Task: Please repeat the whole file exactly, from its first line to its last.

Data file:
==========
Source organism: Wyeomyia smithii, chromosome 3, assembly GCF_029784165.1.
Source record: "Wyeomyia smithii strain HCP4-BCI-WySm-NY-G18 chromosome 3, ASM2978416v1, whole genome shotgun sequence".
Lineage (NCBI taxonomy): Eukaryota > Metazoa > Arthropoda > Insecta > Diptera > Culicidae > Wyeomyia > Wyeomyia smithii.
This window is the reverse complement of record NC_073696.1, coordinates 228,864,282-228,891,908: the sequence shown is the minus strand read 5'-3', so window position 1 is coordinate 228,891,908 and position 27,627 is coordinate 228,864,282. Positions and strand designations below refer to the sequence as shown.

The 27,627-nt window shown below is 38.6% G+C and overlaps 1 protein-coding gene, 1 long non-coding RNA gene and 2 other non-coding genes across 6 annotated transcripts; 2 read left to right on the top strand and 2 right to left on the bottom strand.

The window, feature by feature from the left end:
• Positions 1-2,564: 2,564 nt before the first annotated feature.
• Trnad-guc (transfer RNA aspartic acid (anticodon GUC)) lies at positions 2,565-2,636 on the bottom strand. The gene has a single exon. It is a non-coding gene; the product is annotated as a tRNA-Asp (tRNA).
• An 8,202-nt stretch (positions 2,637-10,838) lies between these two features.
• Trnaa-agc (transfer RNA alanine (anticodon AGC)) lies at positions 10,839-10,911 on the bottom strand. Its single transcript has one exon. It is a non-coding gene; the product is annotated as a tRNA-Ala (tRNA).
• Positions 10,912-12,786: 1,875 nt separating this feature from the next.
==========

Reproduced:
Source organism: Wyeomyia smithii, chromosome 3, assembly GCF_029784165.1.
Source record: "Wyeomyia smithii strain HCP4-BCI-WySm-NY-G18 chromosome 3, ASM2978416v1, whole genome shotgun sequence".
Lineage (NCBI taxonomy): Eukaryota > Metazoa > Arthropoda > Insecta > Diptera > Culicidae > Wyeomyia > Wyeomyia smithii.
This window is the reverse complement of record NC_073696.1, coordinates 228,864,282-228,891,908: the sequence shown is the minus strand read 5'-3', so window position 1 is coordinate 228,891,908 and position 27,627 is coordinate 228,864,282. Positions and strand designations below refer to the sequence as shown.

The 27,627-nt window shown below is 38.6% G+C and overlaps 1 protein-coding gene, 1 long non-coding RNA gene and 2 other non-coding genes across 6 annotated transcripts; 2 read left to right on the top strand and 2 right to left on the bottom strand.

The window, feature by feature from the left end:
• Positions 1-2,564: 2,564 nt before the first annotated feature.
• Trnad-guc (transfer RNA aspartic acid (anticodon GUC)) lies at positions 2,565-2,636 on the bottom strand. The gene has a single exon. It is a non-coding gene; the product is annotated as a tRNA-Asp (tRNA).
• An 8,202-nt stretch (positions 2,637-10,838) lies between these two features.
• Trnaa-agc (transfer RNA alanine (anticodon AGC)) lies at positions 10,839-10,911 on the bottom strand. Its single transcript has one exon. It is a non-coding gene; the product is annotated as a tRNA-Ala (tRNA).
• Positions 10,912-12,786: 1,875 nt separating this feature from the next.